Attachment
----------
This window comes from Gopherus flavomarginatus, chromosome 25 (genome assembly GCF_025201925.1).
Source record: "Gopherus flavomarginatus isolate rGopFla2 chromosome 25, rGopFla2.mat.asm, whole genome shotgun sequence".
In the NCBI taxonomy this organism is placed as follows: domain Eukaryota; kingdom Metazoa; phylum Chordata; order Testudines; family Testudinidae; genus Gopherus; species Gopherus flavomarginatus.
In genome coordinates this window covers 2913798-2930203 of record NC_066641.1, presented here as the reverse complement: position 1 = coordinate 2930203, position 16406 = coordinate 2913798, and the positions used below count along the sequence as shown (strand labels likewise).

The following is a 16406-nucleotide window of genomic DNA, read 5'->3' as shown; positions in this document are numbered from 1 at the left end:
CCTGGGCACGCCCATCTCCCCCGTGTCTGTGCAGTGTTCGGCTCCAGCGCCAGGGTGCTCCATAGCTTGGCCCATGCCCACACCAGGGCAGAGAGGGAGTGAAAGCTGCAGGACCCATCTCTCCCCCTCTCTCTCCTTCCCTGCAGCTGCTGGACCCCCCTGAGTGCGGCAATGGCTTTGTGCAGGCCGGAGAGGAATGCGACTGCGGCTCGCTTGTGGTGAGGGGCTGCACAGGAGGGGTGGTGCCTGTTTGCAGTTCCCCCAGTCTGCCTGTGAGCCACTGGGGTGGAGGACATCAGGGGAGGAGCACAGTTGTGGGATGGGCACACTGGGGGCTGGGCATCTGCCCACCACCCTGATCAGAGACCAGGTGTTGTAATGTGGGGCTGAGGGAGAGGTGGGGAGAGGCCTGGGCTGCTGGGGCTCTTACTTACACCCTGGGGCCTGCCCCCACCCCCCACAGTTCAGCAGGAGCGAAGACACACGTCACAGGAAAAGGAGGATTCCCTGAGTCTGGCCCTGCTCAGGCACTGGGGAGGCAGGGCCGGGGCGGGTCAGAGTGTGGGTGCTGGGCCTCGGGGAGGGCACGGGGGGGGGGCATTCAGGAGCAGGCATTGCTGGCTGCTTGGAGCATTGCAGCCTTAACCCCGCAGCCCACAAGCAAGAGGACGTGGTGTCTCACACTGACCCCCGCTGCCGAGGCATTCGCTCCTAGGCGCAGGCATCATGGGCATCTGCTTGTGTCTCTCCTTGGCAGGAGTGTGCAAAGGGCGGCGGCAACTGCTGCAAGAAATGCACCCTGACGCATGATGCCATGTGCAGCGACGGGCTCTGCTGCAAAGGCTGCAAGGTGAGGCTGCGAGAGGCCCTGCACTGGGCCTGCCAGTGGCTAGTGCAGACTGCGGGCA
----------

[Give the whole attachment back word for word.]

This window comes from Gopherus flavomarginatus, chromosome 25 (genome assembly GCF_025201925.1).
Source record: "Gopherus flavomarginatus isolate rGopFla2 chromosome 25, rGopFla2.mat.asm, whole genome shotgun sequence".
In the NCBI taxonomy this organism is placed as follows: domain Eukaryota; kingdom Metazoa; phylum Chordata; order Testudines; family Testudinidae; genus Gopherus; species Gopherus flavomarginatus.
In genome coordinates this window covers 2913798-2930203 of record NC_066641.1, presented here as the reverse complement: position 1 = coordinate 2930203, position 16406 = coordinate 2913798, and the positions used below count along the sequence as shown (strand labels likewise).

The following is a 16406-nucleotide window of genomic DNA, read 5'->3' as shown; positions in this document are numbered from 1 at the left end:
CCTGGGCACGCCCATCTCCCCCGTGTCTGTGCAGTGTTCGGCTCCAGCGCCAGGGTGCTCCATAGCTTGGCCCATGCCCACACCAGGGCAGAGAGGGAGTGAAAGCTGCAGGACCCATCTCTCCCCCTCTCTCTCCTTCCCTGCAGCTGCTGGACCCCCCTGAGTGCGGCAATGGCTTTGTGCAGGCCGGAGAGGAATGCGACTGCGGCTCGCTTGTGGTGAGGGGCTGCACAGGAGGGGTGGTGCCTGTTTGCAGTTCCCCCAGTCTGCCTGTGAGCCACTGGGGTGGAGGACATCAGGGGAGGAGCACAGTTGTGGGATGGGCACACTGGGGGCTGGGCATCTGCCCACCACCCTGATCAGAGACCAGGTGTTGTAATGTGGGGCTGAGGGAGAGGTGGGGAGAGGCCTGGGCTGCTGGGGCTCTTACTTACACCCTGGGGCCTGCCCCCACCCCCCACAGTTCAGCAGGAGCGAAGACACACGTCACAGGAAAAGGAGGATTCCCTGAGTCTGGCCCTGCTCAGGCACTGGGGAGGCAGGGCCGGGGCGGGTCAGAGTGTGGGTGCTGGGCCTCGGGGAGGGCACGGGGGGGGGGCATTCAGGAGCAGGCATTGCTGGCTGCTTGGAGCATTGCAGCCTTAACCCCGCAGCCCACAAGCAAGAGGACGTGGTGTCTCACACTGACCCCCGCTGCCGAGGCATTCGCTCCTAGGCGCAGGCATCATGGGCATCTGCTTGTGTCTCTCCTTGGCAGGAGTGTGCAAAGGGCGGCGGCAACTGCTGCAAGAAATGCACCCTGACGCATGATGCCATGTGCAGCGACGGGCTCTGCTGCAAAGGCTGCAAGGTGAGGCTGCGAGAGGCCCTGCACTGGGCCTGCCAGTGGCTAGTGCAGACTGCGGGCA